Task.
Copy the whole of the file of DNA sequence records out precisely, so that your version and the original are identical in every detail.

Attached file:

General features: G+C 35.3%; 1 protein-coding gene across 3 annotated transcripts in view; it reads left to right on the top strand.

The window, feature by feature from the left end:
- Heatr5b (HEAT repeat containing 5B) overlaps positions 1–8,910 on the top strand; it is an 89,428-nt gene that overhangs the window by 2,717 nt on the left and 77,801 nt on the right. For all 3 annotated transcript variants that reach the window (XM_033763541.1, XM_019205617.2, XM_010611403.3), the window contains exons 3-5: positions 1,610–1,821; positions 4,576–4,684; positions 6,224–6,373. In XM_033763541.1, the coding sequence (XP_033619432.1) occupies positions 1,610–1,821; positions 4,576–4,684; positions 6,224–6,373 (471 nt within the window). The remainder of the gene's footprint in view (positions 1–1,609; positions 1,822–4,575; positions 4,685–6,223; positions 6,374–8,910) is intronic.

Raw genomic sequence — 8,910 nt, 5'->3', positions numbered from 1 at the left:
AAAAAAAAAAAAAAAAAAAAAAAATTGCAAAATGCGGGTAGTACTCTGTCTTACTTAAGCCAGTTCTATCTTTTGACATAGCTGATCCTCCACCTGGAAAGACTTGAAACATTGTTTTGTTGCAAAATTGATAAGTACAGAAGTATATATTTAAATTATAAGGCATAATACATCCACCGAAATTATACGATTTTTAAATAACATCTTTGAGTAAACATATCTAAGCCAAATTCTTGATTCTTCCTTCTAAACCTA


General features: G+C 35.3%; 1 protein-coding gene across 3 annotated transcripts in view; it reads left to right on the top strand.

The window, feature by feature from the left end:
- Heatr5b (HEAT repeat containing 5B) overlaps positions 1–8,910 on the top strand; it is an 89,428-nt gene that overhangs the window by 2,717 nt on the left and 77,801 nt on the right. For all 3 annotated transcript variants that reach the window (XM_033763541.1, XM_019205617.2, XM_010611403.3), the window contains exons 3-5: positions 1,610–1,821; positions 4,576–4,684; positions 6,224–6,373. In XM_033763541.1, the coding sequence (XP_033619432.1) occupies positions 1,610–1,821; positions 4,576–4,684; positions 6,224–6,373 (471 nt within the window). The remainder of the gene's footprint in view (positions 1–1,609; positions 1,822–4,575; positions 4,685–6,223; positions 6,374–8,910) is intronic.

Raw genomic sequence — 8,910 nt, 5'->3', positions numbered from 1 at the left:
AAAAAAAAAAAAAAAAAAAAAAAATTGCAAAATGCGGGTAGTACTCTGTCTTACTTAAGCCAGTTCTATCTTTTGACATAGCTGATCCTCCACCTGGAAAGACTTGAAACATTGTTTTGTTGCAAAATTGATAAGTACAGAAGTATATATTTAAATTATAAGGCATAATACATCCACCGAAATTATACGATTTTTAAATAACATCTTTGAGTAAACATATCTAAGCCAAATTCTTGATTCTTCCTTCTAAACCTA